After the shock our wallets took from drinks earlier, we decided we’d head to a Slug & Lettuce, thinking drinks would be cheaper there than anywhere else in Bath, much like Slug & Lettuce drinks are back home. Unfortunately not. £4 again for a Peroni and unfortunately can’t remember how much my Southern Comfort was, but it was more than we normally pay at a Slug & Lettuce. However the place was very nice and we enjoyed a nice chat, sat by the window watching rainy Bath outside. After our drinks we called it a night and headed back to our hotel ready for day 2.
We explored what there was left of Bath to explore, before our 12:30 table at Sotto Sotto. The weather was a little off and on again, so we popped into a small tea place for a cuppa and thankfully it had cleared up by the time we made our way to the restaurant.
I am so pleased we got a table at this place in the end because both Oli and I thought our dining experience at Sotto Sotto was perfect! We always had a favourite restaurant at home called Villa Romana, but unfortunately they recently changed their menu and it’s not really our taste. If we had a Sotto Sotto at home however, it would instantly become our new favourite, no doubt about it.
The interior alone is fantastic, intimately lit, with beautiful bare brickwork. The restaurant is underground and (I’m assuming) housed in what used to be an old bunker. I assume this 1) because there appeared to be some original steel body work, which they have used as a decorational features and 2) because the word ‘bunker’ was etched into some concrete at the top of the stairs.
The staff were lovely; very attentive and polite. Both Oli and I ordered a glass of wine each and the homemade pizza garlic bread, with pesto and mozzarella. It was the size of a medium pizza, so more than enough for the two of us, but it was delicious!
For my main, I ordered pasta with baby spinach, Italian sausage and chili and it was probably the best Italian meal I had eaten in a very long time. I had a mouthful of Oli’s, which was breaded chicken breast with parma ham, mozzarella and fresh veg and that was also incredibly yummy. We couldn’t fault the meals, or the service. Absolutely spot on. Oli was too full for dessert, but after taking a look at the menu my sweet tooth had kicked in and I couldn’t resist so I ordered the panna cotta with caramel sauce and it was bloody yummy!
We were interested in Sotto Sotto for our 2 days in Bath, due to the reviews we read on Trip Advisor. After eating there I can see why it’s the top restaurant in Bath, I would highly recommend it.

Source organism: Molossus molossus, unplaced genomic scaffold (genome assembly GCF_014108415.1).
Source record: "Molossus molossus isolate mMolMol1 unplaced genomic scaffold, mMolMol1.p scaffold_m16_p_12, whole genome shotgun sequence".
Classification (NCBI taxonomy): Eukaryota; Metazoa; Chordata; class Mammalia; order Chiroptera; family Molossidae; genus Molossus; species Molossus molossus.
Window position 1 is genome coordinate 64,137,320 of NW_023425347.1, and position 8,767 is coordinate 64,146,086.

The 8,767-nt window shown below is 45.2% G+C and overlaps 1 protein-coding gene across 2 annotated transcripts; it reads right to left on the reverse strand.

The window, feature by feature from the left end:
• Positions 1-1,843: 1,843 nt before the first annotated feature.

Once we left the restaurant, we felt we had done all there was to do in Bath and had planned to climb Cheddar Gorge, about an hours drive away. It was about 1:30 by this time so we decided to stick to our plan and made the journey to Cheddar.
Before I really start on Cheddar Gorge, I’ll mention that the views are beautiful from the top of the gorge and I felt like I had accomplished something by going up there – a little bucket list box ticked for me. But what I was surprised at (and hated) was how much of a tourist attraction they had turned it into. I understand that maintenance of the gorge isn’t free, but Oli and I did the Yorkshire Three Peaks last year and I saw no sign of tourist-ness and that is a beautiful part of the UK up there.
I really wanted it to be a lovely, tucked away secret of the UK’s. I had never heard of Cheddar Gorge until I started looking for things to do in Bath, so this is where my assumption came from and I was really disappointed by what we found. I felt it had spoiled the area. As we drove through the gorge for a parking spot, we were surrounded by high, aggressive looking, rocky terrain. It looked incredible. The roads were very narrow and windy, which only added to the excitement of being somewhere new to explore. We then turned a corner into this:
Hoards of people, information points, coffee shops and “family attractions”. It was completely unexpected and really dampened the whole experience if I’m honest. Parking was £5, then it was a further £10 for us to walk up the gorge! £15 in total. I thought it was a complete rip off.
Again, I go back to the Yorkshire Dales. It’s a beautiful National Park, we only explored around the Three Peaks but loved what we saw. Parking was free, as was admittance onto the peaks. I don’t see why it couldn’t have been like that too? Or at least car park only. The amount of people we saw there, they’d have made thousands from car parking just in that day alone.
But anyway, moaning over. The walk up the gorge was tiring and steep but worth it, with beautiful views over the rest of the gorge, cheddar and the reservoir.
Overall though I don’t think I’d recommend Cheddar Gorge. The whole OTT focus on tourism really ruined the experience for me and if it’s breath-taking views you’re after I’d say there’s a million other places in the UK that offer better.
On the whole though we loved our time in Bath. It’s a beautiful city and a place I’m pleased to have ticked off on my bucket list. I had a fab 2 days in Bath, now I want to start planning our next adventure.